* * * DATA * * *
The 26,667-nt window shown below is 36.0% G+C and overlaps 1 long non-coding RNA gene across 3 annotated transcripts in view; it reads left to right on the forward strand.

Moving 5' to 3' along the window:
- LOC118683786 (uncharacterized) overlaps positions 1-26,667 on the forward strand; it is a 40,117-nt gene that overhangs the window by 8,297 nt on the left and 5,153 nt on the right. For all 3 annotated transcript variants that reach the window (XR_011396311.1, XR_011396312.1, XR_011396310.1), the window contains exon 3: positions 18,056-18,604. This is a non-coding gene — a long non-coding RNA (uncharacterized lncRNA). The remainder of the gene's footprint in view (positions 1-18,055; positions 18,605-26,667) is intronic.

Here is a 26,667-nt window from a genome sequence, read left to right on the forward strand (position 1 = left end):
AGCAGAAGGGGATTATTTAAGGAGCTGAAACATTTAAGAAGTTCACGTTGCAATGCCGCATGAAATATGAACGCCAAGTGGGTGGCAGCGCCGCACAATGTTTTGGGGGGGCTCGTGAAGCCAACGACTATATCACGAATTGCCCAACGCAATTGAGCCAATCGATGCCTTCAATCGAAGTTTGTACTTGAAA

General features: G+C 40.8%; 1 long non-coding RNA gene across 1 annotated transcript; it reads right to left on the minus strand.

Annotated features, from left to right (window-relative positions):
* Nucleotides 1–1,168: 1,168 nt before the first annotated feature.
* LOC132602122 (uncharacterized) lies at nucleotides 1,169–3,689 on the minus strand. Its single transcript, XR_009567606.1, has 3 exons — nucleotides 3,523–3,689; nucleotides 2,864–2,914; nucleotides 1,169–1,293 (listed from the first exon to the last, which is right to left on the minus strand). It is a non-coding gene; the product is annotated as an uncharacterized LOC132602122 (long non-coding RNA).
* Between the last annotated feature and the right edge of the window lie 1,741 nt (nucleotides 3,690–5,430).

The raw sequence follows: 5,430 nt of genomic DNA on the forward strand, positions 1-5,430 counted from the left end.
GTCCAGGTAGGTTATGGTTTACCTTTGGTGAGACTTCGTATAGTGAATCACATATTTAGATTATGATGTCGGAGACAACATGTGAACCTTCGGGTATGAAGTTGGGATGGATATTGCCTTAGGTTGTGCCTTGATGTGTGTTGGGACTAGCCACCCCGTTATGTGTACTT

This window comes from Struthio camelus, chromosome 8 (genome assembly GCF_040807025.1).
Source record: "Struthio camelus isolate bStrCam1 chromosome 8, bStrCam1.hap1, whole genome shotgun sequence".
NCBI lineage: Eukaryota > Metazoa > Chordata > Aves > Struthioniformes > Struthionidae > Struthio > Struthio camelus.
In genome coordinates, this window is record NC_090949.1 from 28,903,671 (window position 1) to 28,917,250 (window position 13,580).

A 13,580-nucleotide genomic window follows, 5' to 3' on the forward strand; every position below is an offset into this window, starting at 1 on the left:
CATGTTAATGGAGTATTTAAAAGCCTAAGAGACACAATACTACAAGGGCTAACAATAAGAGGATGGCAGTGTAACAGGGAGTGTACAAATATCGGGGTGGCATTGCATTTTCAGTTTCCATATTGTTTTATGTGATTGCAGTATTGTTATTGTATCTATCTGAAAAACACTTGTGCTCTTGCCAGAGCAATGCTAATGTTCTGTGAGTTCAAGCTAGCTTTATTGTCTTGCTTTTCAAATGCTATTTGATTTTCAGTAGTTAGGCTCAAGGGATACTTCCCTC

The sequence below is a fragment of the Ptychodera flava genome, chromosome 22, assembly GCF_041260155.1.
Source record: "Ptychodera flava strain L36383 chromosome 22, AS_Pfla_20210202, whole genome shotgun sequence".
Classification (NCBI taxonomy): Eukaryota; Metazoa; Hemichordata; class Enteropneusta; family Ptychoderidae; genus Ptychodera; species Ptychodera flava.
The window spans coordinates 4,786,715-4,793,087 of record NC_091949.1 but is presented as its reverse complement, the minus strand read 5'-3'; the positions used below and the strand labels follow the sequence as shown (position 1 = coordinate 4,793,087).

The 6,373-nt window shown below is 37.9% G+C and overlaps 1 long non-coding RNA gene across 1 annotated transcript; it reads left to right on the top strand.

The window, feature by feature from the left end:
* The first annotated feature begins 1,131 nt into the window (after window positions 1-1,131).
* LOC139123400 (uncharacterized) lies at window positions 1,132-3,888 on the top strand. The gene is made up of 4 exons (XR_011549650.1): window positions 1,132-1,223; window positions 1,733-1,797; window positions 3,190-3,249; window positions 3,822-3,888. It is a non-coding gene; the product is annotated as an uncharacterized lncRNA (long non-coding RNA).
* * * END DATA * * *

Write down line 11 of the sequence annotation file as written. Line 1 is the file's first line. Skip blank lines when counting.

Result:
The raw sequence follows: 5,430 nt of genomic DNA on the forward strand, positions 1-5,430 counted from the left end.